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United States v. Manso-Cepeda

United States Court of Appeals, First Circuit

January 20, 2016

UNITED STATES OF AMERICA, Appellee,
v.
LUIS ÁNGEL MANSO-CEPEDA, Defendant, Appellant

APPEAL FROM THE UNITED STATES DISTRICT COURT FOR THE DISTRICT OF PUERTO RICO. Hon. Francisco A. Besosa, U.S. District Judge.

Víctor González-Bothwell, Assistant Federal Public Defender, with whom Eric A. Vos, Federal Public Defender, and Vivianne M. Marrero-Torres, Assistant Federal Public Defender, were on brief, for appellant.

Nicholas Warren Cannon, Assistant United States Attorney, with whom Rosa Emilia Rodríguez-Vélez, United States Attorney, Nelson Pérez-Sosa, Assistant United States Attorney, Chief, Appellate Division, and Carmen M. MÁrquez-Marín, Assistant United States Attorney, were on brief, for appellee.

Before Torruella, Hawkins,[*] and Barron, Circuit Judges.

OPINION

Page 847

TORRUELLA, Circuit Judge.

Following a jury trial, Luis Ángel Manso-Cepeda (" Manso" ) was convicted for aiding and abetting a convicted felon, Lisander Casillas-Sánchez (" Casillas" ), in possession of a firearm in violation of 18 U.S.C. § § 922(g)(1) and 2. He directly appeals the district court's denial of his motion for acquittal under Rule 29 of the Federal Rules of Criminal Procedure. He asserts that the evidence was insufficient to support his conviction in light of the advance knowledge requirement for aiders and abettors articulated in Rosemond v. United States, __U.S. __,134 S.Ct. 1240, 188 L.Ed.2d 248 (2014). For the reasons discussed herein, we affirm.

I.

We recite the facts in the light most favorable to the prosecution. United States v. Ofray-Campos, 534 F.3d 1, 11 (1st Cir. 2008). At about 11:40 p.m., on the evening of January 26, 2014, Officer Onil Tejeda-Jiménez (" Tejeda" ) was patrolling in his police car in the El Hobo and Honduras sectors of Loíza, Puerto Rico. Sergeant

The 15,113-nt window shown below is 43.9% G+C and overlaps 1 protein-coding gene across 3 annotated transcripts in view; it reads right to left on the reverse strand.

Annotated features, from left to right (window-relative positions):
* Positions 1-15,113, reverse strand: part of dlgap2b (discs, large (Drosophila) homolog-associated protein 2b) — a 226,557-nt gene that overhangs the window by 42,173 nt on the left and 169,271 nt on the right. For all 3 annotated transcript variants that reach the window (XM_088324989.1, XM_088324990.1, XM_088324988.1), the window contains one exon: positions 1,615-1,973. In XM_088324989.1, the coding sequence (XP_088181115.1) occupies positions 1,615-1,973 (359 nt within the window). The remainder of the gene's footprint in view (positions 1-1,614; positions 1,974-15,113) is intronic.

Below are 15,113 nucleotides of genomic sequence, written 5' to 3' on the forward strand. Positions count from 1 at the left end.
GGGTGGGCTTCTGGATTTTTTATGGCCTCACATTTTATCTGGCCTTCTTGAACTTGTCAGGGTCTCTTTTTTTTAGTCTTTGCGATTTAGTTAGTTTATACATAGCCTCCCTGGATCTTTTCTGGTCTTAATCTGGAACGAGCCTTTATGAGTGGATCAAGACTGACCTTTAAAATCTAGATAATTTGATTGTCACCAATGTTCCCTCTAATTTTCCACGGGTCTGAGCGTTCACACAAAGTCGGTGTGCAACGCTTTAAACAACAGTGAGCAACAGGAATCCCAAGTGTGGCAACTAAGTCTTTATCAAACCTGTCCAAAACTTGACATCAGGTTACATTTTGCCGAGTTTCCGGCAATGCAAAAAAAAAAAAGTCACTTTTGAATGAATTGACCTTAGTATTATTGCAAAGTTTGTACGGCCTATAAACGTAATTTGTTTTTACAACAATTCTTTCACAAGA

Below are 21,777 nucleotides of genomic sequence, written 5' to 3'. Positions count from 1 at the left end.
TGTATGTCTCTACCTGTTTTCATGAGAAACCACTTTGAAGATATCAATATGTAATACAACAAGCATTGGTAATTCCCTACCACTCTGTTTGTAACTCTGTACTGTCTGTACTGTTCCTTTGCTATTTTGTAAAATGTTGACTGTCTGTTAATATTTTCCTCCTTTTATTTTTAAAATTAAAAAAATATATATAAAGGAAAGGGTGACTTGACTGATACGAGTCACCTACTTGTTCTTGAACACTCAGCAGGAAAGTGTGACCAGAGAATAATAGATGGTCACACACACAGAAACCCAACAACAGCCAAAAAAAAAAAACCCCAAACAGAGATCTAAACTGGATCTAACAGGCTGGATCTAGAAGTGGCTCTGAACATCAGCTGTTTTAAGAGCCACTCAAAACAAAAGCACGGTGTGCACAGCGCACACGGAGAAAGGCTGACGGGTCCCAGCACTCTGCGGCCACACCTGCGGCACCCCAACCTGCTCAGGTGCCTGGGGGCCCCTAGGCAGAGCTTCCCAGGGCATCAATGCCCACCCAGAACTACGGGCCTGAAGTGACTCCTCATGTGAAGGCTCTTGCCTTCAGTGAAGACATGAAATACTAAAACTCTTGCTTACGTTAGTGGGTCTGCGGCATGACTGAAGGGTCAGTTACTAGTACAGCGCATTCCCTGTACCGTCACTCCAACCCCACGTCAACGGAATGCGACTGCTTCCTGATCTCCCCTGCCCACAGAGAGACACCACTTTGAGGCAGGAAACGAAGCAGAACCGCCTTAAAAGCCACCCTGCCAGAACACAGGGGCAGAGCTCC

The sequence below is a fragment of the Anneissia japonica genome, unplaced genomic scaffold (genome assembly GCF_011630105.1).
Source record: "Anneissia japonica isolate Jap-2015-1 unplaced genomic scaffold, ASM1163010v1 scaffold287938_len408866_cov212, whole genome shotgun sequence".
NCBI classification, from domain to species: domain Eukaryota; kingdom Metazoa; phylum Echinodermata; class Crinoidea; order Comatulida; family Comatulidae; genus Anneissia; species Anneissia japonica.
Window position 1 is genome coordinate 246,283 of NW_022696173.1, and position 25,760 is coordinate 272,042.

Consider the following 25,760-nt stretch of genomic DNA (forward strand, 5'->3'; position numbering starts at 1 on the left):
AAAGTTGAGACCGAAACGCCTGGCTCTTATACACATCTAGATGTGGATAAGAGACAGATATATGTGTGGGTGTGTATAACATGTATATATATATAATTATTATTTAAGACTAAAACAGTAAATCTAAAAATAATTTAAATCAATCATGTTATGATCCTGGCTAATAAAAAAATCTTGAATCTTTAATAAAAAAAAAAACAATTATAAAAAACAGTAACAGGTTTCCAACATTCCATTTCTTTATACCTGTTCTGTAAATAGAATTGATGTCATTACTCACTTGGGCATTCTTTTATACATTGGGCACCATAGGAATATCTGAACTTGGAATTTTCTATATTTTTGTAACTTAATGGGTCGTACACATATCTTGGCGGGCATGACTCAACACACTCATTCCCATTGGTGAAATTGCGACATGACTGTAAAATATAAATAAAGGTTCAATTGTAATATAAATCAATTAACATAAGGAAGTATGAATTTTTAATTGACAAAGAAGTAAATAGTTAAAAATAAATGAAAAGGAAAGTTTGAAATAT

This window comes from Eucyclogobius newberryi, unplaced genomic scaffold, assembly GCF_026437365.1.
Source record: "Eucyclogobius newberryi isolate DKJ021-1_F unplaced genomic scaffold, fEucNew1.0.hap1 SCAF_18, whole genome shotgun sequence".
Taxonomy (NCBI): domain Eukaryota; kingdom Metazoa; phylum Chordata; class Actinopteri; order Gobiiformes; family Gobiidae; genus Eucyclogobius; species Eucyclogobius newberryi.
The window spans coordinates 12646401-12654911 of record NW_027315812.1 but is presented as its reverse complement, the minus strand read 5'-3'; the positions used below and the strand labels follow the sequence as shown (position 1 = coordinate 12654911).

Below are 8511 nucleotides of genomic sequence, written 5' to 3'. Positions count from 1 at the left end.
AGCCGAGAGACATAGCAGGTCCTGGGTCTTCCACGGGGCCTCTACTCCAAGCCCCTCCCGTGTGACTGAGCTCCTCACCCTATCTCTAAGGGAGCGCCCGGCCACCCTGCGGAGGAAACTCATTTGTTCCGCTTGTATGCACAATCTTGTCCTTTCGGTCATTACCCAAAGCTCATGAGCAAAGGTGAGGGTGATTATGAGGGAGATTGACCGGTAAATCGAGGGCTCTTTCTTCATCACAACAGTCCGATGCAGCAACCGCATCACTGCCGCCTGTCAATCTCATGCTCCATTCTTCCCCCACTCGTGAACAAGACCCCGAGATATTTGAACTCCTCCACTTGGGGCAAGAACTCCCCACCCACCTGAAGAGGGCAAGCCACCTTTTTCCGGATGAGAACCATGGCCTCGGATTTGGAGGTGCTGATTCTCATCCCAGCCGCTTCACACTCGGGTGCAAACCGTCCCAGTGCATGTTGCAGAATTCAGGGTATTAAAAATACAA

Page 848

Gadiel Bonilla-Álamo (" Bonilla" ) sat as a passenger in Tejeda's car. At that time, Tejeda was accompanied by two other patrol cars, one of which was driven by Officer José Cruz-Cervera (" Cruz" ).

Tejeda observed a gray Mazda Protegé (the " Mazda" ) with windows that appeared to be tinted beyond the level permitted under Puerto Rico law traveling in the opposite direction. Tejeda attempted to initiate a traffic stop, turning on his vehicle's rotating lights and sirens and motioning for the vehicle to halt by sticking his hand out the driver's side window. The Mazda did not comply, instead passing Tejeda.

When Cruz saw that the Mazda had failed to obey Tejeda, he turned on his vehicle's rotating lights and moved into the Mazda's lane to block the car. The Mazda drove onto the sidewalk to avoid Cruz's vehicle and continued driving away from the patrol cars. The officers immediately pursued the Mazda, with Cruz following Tejeda and Bonilla.

The Mazda turned onto another street and briefly stopped during the chase. Tejeda and Bonilla observed one of the rear passenger doors open. Tejeda, who was positioned directly behind the Mazda, observed an individual (later identified as Casillas) throw a firearm onto the grass alongside the road. The Mazda then accelerated " [a]s fast as it could" away from Tejeda and Bonilla. At that moment, Cruz, who was somewhat behind the ...


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